Overall I achieved a great price for both watches – higher than I would have achieved by part exchanging the watches through watchfinder, in a short time with no stress or hassle. What more could I ask for?

My experience was refreshingly simple & straightforward and as James is a knowledgeable collector himself, it felt more like chatting to an old friend rather than negotiating a business deal.

All in all I cannot recommend KibbleWatches.co.uk highly enough. If you are considering parting with a watch I would suggest you give him a call!

KibbleWatches contact details:
Website: www.kibblewatches.co.uk
Instagram: @kibblewatches
Mobile: 07786 515664

As I was travelling with work and ‘hopping’ time zones, I thought it would be a great opportunity to put a GMT through its paces as an ideal travel companion and as Christopher ward have recently released their new Trident GMT (or more specifically, “C60 Trident GMT 600 Mk 3”) it seemed a great opportunity to spend some time with this watch and see how it measures up.

First impressions are good. The case is well designed and put together, and you can see that ChristopherWard have taken care with the design. It’s available in two case sizes – 38mm and 42mm which will suit both smaller and larger wrist sizes. The top and sides of the case are brushed with a polished bevelled edge separating the two. The case design incorporates integrated crown guards that are slender but sufficient, and the ChristopherWard logo is embossed on the crown itself. Overall, the watch feels solid, well designed and good quality for the price

Turning the watch over reveals the caseback which has a beautifully engraved trident seal. It’s not laser engraved but deeply pressed into the caseback much in the same way that the ‘Hippocampus’ is engraved on the caseback of Omegas Seamaster range. In addition, there are 6 slots that form part of the design but are clearly there for a specialist case back opener.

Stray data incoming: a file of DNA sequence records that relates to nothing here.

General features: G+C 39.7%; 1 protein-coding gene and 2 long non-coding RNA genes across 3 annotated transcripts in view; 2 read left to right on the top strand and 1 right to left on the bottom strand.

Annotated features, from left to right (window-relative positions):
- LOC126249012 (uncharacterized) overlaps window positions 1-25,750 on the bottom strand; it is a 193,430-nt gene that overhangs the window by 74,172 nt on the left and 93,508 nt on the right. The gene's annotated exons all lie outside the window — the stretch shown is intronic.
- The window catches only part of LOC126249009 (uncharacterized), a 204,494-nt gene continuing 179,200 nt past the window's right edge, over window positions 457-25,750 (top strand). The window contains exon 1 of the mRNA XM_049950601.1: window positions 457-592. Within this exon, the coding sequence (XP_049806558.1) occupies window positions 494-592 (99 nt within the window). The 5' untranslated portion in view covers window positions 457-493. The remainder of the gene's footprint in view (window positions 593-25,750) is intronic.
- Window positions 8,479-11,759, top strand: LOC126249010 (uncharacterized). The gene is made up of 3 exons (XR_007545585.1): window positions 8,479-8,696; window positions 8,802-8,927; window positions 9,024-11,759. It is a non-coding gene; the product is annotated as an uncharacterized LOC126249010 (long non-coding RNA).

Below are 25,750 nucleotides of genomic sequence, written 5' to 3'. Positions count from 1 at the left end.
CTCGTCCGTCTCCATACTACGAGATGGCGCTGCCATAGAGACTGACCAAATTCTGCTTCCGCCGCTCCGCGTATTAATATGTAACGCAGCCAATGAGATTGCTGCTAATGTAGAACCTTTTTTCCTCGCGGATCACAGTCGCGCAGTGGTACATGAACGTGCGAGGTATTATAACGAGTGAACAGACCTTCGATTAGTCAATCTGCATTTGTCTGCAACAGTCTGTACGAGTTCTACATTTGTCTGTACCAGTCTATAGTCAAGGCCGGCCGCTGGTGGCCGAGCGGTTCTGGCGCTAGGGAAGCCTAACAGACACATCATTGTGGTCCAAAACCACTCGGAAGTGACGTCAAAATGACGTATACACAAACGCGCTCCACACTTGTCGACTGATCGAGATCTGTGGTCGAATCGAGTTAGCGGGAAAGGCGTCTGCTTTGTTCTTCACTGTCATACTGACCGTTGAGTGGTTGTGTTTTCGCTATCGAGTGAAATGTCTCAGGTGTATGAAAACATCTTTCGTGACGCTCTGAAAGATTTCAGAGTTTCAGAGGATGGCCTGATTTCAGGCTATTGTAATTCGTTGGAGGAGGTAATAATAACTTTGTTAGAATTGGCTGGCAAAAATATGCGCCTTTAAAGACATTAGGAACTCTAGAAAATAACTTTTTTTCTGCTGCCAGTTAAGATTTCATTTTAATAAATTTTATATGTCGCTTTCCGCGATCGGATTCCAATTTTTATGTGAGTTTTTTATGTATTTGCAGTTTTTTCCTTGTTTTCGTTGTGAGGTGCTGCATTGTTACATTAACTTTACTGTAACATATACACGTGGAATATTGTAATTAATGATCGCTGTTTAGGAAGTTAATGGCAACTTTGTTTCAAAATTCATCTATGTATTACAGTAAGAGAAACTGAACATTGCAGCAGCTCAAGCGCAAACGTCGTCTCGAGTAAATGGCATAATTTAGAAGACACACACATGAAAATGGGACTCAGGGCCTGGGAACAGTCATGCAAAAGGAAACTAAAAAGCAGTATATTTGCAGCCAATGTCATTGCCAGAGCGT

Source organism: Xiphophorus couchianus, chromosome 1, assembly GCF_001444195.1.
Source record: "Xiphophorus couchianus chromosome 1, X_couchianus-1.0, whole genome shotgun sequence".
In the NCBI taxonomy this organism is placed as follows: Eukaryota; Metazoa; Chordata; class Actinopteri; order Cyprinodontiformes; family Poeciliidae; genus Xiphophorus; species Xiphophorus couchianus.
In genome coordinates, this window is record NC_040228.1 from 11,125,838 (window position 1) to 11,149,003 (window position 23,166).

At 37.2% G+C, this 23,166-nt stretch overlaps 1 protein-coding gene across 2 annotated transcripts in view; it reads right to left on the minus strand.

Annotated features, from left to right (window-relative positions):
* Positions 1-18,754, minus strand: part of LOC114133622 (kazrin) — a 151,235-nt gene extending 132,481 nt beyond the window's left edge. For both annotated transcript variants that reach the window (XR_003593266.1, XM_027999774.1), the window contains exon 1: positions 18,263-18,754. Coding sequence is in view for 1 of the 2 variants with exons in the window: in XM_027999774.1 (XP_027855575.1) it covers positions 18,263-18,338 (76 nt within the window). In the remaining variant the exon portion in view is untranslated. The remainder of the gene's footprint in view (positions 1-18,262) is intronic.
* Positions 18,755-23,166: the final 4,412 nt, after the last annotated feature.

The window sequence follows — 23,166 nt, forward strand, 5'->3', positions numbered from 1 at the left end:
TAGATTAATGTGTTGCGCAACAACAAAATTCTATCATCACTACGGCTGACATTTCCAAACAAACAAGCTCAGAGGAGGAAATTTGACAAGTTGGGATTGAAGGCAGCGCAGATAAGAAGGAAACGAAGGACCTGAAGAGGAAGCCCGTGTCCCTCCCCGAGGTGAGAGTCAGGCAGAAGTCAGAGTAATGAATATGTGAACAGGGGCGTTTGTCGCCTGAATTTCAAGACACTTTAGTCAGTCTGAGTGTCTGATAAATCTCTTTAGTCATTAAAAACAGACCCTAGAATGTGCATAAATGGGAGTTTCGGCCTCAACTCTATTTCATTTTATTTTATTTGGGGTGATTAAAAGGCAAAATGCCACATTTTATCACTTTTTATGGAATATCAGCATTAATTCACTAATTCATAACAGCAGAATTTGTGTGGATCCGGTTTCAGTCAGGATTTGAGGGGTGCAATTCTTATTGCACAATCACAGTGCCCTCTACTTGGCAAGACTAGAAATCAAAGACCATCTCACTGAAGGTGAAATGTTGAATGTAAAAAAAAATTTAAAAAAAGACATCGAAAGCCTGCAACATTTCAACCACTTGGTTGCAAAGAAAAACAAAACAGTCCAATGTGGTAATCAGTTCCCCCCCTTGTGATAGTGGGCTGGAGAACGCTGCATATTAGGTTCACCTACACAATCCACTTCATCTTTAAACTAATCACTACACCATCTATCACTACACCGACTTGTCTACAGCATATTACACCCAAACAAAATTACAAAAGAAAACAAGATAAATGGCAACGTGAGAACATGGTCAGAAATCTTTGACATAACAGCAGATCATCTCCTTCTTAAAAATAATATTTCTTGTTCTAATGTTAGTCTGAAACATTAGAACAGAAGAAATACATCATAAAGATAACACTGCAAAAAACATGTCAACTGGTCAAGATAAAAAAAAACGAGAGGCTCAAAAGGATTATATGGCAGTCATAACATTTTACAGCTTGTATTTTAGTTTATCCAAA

The dial is polished and features applied markers that hold a healthy amount of Grade X1 GL C1 Super-LumiNova® which is new for ChristopherWard. The hands also show an attention to detail with the counterbalance of the second hand also featuring the signature ‘Trident’ design, and the GMT hand in orange being a smaller iteration of the hour hand. They’re sharp and all contain a healthy application of lume.

In addition, the hybrid rubber+fabric strap has been well thought through. The underside features channels to allow moisture to escape and as a nice touch it also has the ChristopherWard logo moulded into the design. The top of the strap features a cordura layer allowing the watch to have the practicalities of a rubber strap while maintaining the look of a fabric strap. The brushed buckle is signed and the strap includes quick release spring bars – allowing the owner to quickly change straps tool-free (which is great while travelling).